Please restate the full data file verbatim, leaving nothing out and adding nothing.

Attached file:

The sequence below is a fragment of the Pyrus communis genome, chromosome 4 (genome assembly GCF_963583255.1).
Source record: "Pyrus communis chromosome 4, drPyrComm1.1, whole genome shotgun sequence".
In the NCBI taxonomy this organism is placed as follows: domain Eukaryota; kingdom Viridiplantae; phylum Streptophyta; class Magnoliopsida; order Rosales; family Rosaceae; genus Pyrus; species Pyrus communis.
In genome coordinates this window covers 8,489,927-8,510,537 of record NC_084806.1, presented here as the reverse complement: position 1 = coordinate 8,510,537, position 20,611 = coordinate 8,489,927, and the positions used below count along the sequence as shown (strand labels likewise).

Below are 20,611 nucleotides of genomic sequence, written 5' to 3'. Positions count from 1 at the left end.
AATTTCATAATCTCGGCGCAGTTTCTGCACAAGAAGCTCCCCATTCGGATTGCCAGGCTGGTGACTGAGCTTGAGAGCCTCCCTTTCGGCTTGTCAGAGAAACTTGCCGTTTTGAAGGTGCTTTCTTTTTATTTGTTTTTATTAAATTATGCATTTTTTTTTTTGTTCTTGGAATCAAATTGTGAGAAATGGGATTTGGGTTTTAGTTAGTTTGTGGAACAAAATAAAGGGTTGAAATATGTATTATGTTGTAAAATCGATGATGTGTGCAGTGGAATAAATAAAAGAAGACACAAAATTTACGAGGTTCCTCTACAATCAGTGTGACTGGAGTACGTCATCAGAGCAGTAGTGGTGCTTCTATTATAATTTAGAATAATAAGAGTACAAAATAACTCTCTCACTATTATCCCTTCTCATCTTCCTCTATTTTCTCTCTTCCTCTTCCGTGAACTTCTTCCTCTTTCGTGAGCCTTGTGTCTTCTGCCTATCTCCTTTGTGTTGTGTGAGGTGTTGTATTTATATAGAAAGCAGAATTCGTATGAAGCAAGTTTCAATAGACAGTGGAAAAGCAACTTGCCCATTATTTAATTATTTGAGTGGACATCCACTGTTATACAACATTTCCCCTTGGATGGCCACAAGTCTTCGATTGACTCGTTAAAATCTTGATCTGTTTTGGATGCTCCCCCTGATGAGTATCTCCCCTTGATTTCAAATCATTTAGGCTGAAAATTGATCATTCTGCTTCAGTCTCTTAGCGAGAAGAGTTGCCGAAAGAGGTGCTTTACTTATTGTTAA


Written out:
The sequence below is a fragment of the Pyrus communis genome, chromosome 4 (genome assembly GCF_963583255.1).
Source record: "Pyrus communis chromosome 4, drPyrComm1.1, whole genome shotgun sequence".
In the NCBI taxonomy this organism is placed as follows: domain Eukaryota; kingdom Viridiplantae; phylum Streptophyta; class Magnoliopsida; order Rosales; family Rosaceae; genus Pyrus; species Pyrus communis.
In genome coordinates this window covers 8,489,927-8,510,537 of record NC_084806.1, presented here as the reverse complement: position 1 = coordinate 8,510,537, position 20,611 = coordinate 8,489,927, and the positions used below count along the sequence as shown (strand labels likewise).

Below are 20,611 nucleotides of genomic sequence, written 5' to 3'. Positions count from 1 at the left end.
AATTTCATAATCTCGGCGCAGTTTCTGCACAAGAAGCTCCCCATTCGGATTGCCAGGCTGGTGACTGAGCTTGAGAGCCTCCCTTTCGGCTTGTCAGAGAAACTTGCCGTTTTGAAGGTGCTTTCTTTTTATTTGTTTTTATTAAATTATGCATTTTTTTTTTTGTTCTTGGAATCAAATTGTGAGAAATGGGATTTGGGTTTTAGTTAGTTTGTGGAACAAAATAAAGGGTTGAAATATGTATTATGTTGTAAAATCGATGATGTGTGCAGTGGAATAAATAAAAGAAGACACAAAATTTACGAGGTTCCTCTACAATCAGTGTGACTGGAGTACGTCATCAGAGCAGTAGTGGTGCTTCTATTATAATTTAGAATAATAAGAGTACAAAATAACTCTCTCACTATTATCCCTTCTCATCTTCCTCTATTTTCTCTCTTCCTCTTCCGTGAACTTCTTCCTCTTTCGTGAGCCTTGTGTCTTCTGCCTATCTCCTTTGTGTTGTGTGAGGTGTTGTATTTATATAGAAAGCAGAATTCGTATGAAGCAAGTTTCAATAGACAGTGGAAAAGCAACTTGCCCATTATTTAATTATTTGAGTGGACATCCACTGTTATACAACATTTCCCCTTGGATGGCCACAAGTCTTCGATTGACTCGTTAAAATCTTGATCTGTTTTGGATGCTCCCCCTGATGAGTATCTCCCCTTGATTTCAAATCATTTAGGCTGAAAATTGATCATTCTGCTTCAGTCTCTTAGCGAGAAGAGTTGCCGAAAGAGGTGCTTTACTTATTGTTAA